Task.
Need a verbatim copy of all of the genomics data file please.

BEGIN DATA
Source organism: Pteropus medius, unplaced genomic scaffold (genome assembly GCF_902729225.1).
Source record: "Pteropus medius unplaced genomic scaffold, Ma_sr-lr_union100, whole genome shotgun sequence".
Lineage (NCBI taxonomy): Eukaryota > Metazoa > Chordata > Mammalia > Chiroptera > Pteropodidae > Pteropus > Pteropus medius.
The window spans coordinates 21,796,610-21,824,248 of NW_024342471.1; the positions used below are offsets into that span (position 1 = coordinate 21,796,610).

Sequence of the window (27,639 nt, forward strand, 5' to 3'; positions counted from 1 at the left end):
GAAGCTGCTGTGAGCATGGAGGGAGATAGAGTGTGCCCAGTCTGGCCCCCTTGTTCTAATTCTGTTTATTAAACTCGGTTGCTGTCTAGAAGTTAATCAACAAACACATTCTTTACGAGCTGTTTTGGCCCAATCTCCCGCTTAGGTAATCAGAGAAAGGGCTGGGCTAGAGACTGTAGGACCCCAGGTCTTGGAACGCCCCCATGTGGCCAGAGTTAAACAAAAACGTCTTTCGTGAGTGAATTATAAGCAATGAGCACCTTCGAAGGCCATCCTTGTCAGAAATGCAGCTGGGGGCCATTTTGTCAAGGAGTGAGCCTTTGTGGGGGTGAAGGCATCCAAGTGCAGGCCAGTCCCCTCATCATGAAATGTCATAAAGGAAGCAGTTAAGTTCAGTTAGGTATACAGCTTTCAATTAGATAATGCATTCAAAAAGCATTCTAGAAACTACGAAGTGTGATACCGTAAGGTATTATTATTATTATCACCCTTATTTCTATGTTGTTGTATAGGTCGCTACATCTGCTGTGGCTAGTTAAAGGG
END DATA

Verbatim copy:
Source organism: Pteropus medius, unplaced genomic scaffold (genome assembly GCF_902729225.1).
Source record: "Pteropus medius unplaced genomic scaffold, Ma_sr-lr_union100, whole genome shotgun sequence".
Lineage (NCBI taxonomy): Eukaryota > Metazoa > Chordata > Mammalia > Chiroptera > Pteropodidae > Pteropus > Pteropus medius.
The window spans coordinates 21,796,610-21,824,248 of NW_024342471.1; the positions used below are offsets into that span (position 1 = coordinate 21,796,610).

Sequence of the window (27,639 nt, forward strand, 5' to 3'; positions counted from 1 at the left end):
GAAGCTGCTGTGAGCATGGAGGGAGATAGAGTGTGCCCAGTCTGGCCCCCTTGTTCTAATTCTGTTTATTAAACTCGGTTGCTGTCTAGAAGTTAATCAACAAACACATTCTTTACGAGCTGTTTTGGCCCAATCTCCCGCTTAGGTAATCAGAGAAAGGGCTGGGCTAGAGACTGTAGGACCCCAGGTCTTGGAACGCCCCCATGTGGCCAGAGTTAAACAAAAACGTCTTTCGTGAGTGAATTATAAGCAATGAGCACCTTCGAAGGCCATCCTTGTCAGAAATGCAGCTGGGGGCCATTTTGTCAAGGAGTGAGCCTTTGTGGGGGTGAAGGCATCCAAGTGCAGGCCAGTCCCCTCATCATGAAATGTCATAAAGGAAGCAGTTAAGTTCAGTTAGGTATACAGCTTTCAATTAGATAATGCATTCAAAAAGCATTCTAGAAACTACGAAGTGTGATACCGTAAGGTATTATTATTATTATCACCCTTATTTCTATGTTGTTGTATAGGTCGCTACATCTGCTGTGGCTAGTTAAAGGG